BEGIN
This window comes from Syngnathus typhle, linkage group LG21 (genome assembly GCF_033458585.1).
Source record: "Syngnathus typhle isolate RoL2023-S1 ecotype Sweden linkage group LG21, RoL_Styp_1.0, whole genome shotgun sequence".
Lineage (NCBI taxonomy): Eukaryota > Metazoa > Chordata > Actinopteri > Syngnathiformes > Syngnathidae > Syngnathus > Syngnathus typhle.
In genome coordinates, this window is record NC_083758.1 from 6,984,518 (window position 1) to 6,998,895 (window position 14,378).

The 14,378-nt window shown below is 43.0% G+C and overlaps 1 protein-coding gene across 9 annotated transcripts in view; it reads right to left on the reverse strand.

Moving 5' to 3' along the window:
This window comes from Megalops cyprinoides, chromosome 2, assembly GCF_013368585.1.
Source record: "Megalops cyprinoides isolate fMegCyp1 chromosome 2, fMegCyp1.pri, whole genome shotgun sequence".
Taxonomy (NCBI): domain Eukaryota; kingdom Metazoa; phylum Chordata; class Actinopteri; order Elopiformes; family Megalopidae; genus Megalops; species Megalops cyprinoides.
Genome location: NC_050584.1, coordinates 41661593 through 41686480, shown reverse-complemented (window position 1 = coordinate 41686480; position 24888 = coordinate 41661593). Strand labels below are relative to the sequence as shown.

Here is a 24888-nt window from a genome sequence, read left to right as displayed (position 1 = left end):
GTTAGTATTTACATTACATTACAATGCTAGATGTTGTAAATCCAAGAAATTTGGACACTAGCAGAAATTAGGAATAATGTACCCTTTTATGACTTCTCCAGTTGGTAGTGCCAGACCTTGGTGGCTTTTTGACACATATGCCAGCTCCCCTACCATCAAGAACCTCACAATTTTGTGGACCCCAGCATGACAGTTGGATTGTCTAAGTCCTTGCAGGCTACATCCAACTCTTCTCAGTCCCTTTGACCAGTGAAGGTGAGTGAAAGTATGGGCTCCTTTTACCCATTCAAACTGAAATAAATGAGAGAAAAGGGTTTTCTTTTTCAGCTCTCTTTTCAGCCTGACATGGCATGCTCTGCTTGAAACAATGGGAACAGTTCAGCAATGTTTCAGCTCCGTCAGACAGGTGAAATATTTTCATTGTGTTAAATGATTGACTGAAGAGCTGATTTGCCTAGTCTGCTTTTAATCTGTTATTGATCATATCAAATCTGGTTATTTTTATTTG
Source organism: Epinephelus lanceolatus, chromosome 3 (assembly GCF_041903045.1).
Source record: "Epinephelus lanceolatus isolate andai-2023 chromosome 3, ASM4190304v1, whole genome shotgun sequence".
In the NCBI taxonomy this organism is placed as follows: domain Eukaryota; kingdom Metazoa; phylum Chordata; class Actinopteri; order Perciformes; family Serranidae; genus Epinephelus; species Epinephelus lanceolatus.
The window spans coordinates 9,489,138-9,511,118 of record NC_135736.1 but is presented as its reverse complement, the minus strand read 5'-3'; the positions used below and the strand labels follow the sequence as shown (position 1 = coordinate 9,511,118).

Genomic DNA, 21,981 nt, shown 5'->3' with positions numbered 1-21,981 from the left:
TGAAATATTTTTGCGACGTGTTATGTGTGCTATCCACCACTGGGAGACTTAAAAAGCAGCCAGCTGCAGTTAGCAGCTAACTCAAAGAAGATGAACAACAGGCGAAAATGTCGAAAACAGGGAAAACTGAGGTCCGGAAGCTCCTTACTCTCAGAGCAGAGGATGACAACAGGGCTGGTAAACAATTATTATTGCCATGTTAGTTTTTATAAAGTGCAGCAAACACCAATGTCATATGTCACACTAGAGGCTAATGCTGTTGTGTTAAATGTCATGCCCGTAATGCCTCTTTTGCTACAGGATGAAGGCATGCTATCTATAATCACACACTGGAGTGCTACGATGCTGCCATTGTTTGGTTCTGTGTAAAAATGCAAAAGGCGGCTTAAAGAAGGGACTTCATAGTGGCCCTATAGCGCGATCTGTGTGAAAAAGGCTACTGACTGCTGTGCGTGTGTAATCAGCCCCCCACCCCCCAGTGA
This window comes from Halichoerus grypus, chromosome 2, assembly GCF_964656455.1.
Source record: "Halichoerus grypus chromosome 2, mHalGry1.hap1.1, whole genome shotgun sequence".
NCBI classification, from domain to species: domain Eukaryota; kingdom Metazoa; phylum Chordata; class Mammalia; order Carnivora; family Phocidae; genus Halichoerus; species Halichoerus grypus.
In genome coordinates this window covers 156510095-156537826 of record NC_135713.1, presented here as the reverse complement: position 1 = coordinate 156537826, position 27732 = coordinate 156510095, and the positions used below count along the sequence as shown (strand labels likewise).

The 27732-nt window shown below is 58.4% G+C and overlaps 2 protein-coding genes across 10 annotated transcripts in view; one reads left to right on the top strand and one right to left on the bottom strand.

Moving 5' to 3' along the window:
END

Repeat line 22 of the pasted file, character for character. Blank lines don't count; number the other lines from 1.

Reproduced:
In genome coordinates this window covers 156510095-156537826 of record NC_135713.1, presented here as the reverse complement: position 1 = coordinate 156537826, position 27732 = coordinate 156510095, and the positions used below count along the sequence as shown (strand labels likewise).